The campaign launched Oct. 19 and soon passed its initial US $9000 fundraising goal. It concludes Nov. 20. See the Kickstarter page for more info.

Quick Hits

“How to Thrift for Victorian & Steampunk Outfits” (Gail Carriger)

The Men That Will Not Be Blamed Nothing announce Part II of Tenth Anniversary Tour.

“Northern Kentucky’s Bircus Brewing Company to Host a Haunted Steampunk Ball” (CityBeat)

The New York Times reviews new Thomas Edison biography.

The Washington Post podcast: “Mark Twain’s complicated relationship with the typewriter” (Also on Stitcher)

“Steampunk rock bar The Metal Monocle opening in Leicester” (Leicester Mercury)

“Steampunk mixed with New Orleans at Jackson (Michigan) tattoo shop” (MLive.com)

“Photos from days one and two of the Steampunk and Victoriana Fair” (Goulburn Post)

“Tesla’s 5 Most Inspiring Inventions” (OilPrice.com)

“Why giant squid, the once mythical kraken of the deep, are still mystifying scientists.” (Business Insider India)

Mad Science!

A real-world Invisible Man? Hyperstealth Biotechnology Corp. in Vancouver, British Columbia has applied for patents related to a material it describes as an Invisibility Cloak. It works by bending light, so that the background is visible but a person standing behind the material cannot be seen. “This material can be as thin as paper and requires no power source,” says the cloak’s inventor, CEO Guy Cramer.

The material uses lenticular lenses, which are arrays of tiny magnifying lenses. They’re also used in lenticular printing, in which an image changes when viewed from different angles.

As you can see in this YouTube video, the cloak itself is visible, but Cramer seems to disappear when he walks behind it. For now, he envisions applications largely for the military. You can learn more on the company’s website.

Event News

We recently posted previews of three events happening this weekend:

Jewelry City Steampunk Festival, Oct. 26, is a free event taking place at multiple venues in downtown Attleboro, Massachusetts. The program includes live music, panels, vendors, teapot racing, a children’s area, and demonstrations at the Attleboro Area Industrial Museum. Victor and the Bully from the UK will headline a ticketed After Hours Bash at the Ezekiel Bates Masonic Lodge. See this story for more info.

Oxnard Steampunk Fest, Oct. 26-27, takes place at the Southern California town’s historic Heritage Square. This year’s event has a Halloween theme and will feature a “Heritage Scare” ghost tour pre-event on Friday night. See the story.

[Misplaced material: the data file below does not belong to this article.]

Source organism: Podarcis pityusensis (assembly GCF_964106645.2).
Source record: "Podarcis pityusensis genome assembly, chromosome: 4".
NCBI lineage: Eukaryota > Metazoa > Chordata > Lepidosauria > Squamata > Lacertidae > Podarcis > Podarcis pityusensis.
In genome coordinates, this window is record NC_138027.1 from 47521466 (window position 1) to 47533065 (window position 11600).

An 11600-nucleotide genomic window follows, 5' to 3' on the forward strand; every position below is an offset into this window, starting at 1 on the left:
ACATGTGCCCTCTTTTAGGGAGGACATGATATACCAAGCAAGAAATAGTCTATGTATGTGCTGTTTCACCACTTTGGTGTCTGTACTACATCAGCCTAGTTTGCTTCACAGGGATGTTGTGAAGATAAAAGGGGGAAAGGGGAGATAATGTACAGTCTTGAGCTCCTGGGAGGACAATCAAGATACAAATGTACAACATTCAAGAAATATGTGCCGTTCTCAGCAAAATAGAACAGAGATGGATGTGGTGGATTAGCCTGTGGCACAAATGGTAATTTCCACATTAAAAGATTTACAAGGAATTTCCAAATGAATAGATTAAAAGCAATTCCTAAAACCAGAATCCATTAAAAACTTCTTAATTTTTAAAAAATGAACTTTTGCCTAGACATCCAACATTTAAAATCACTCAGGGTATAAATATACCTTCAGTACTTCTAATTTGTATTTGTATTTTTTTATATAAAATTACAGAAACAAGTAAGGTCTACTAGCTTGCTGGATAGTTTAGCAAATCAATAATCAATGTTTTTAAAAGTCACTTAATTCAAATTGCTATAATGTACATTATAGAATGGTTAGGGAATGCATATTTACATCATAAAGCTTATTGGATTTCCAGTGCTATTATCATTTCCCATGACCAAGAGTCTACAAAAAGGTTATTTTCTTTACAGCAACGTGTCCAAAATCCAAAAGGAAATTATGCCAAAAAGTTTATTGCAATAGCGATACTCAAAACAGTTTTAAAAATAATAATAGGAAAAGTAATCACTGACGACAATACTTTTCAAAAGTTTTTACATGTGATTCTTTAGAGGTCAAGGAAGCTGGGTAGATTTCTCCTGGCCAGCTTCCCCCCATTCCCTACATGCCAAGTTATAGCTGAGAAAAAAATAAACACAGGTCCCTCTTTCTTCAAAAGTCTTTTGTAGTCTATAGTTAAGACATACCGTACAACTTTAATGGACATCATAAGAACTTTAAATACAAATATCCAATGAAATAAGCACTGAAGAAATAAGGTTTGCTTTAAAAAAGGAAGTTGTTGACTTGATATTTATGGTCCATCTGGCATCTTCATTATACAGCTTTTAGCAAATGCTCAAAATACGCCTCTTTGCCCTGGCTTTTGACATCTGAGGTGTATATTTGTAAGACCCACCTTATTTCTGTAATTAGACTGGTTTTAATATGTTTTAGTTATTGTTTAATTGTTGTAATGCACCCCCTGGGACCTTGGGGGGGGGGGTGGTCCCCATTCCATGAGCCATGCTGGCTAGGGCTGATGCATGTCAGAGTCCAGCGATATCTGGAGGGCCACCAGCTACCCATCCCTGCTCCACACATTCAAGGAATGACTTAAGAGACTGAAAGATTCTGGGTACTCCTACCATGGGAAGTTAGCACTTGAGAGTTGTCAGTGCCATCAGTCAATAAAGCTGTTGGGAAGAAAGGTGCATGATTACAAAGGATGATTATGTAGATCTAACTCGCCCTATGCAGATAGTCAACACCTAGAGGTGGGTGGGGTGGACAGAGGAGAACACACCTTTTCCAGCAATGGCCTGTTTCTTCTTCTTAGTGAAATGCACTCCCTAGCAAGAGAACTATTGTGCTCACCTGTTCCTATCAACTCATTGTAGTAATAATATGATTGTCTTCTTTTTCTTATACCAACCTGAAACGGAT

Fall in Steampunk: The Haunted Hedley, Oct. 25, is a new Halloween-themed event from the organizers of the Enchanted City Steampunk Festival in Troy, New York, near Albany. It will be held at the River Street Market, a new food hall with six eateries. The program includes a costume promenade, ghost tours, and a “Frightening Foods” Chef Challenge. It runs from 5 p.m. to 9 p.m.

In previous years, the festival was a large outdoor street fair, but lead organizer Susan Dunckel was unable to negotiate a deal to run it in 2019. The Halloween gathering will be the first in a series of events, which could include a street festival at some point. See the story for more info.

The Surrey Steampunk Convivial, Oct 26-27, will offer another “full weekend of quirky British steampunk eccentricity,” including cosplay, art exhibitions, tea dueling, teapot racing, live music, and unique sporting events such as umbrella fencing, corset limbo, and rubbish football. It happens at the Station pub in Stoneleigh.

And next weekend:

The Steam *Punk* Festival!, Nov. 1, 7 p.m.- midnight. This is a new event from the NJ Steampunk Society. Entertainment includes John S. Hall, A Halo Called Fred, A Piano and a Cocktail Murderess, and Karnevil. It takes place at Roxy & Dukes Roadhouse, 745 Bound Brook Rd, Dunellen, NJ 08812.

The Totally Steampunk Event, Nov. 2, 6 p.m.-11 p.m. This fundraiser for the Mauch Chunk Museum and Cultural Center is part of the Victorian Heritage Festival in Jim Thorpe, Pennsylvania. The program includes a steampunk-themed buffet dinner, tea dueling with Dolly & Birdie, and music by The Eternal Frontier. Tickets cost $75. The museum is at 41 W Broadway, 2nd floor, Jim Thorpe, PA 18229. Jim Thorpe, about 80 miles north of Philadelphia, was known as Mauch Chunk until 1954.

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Sanborn San Francisco

Sanborn insurance maps from the 19th and early 20th centuries have had a big influence on neo-Victorian and steampunk design. It’s not the maps themselves that have inspired designers, but the title pages with their ornate lettering and flourishes. This story includes a brief discussion of the Sanborn Map Co. plus an image gallery and some high-resolution title pages that you can download. It’s available here for our Patreon supporters.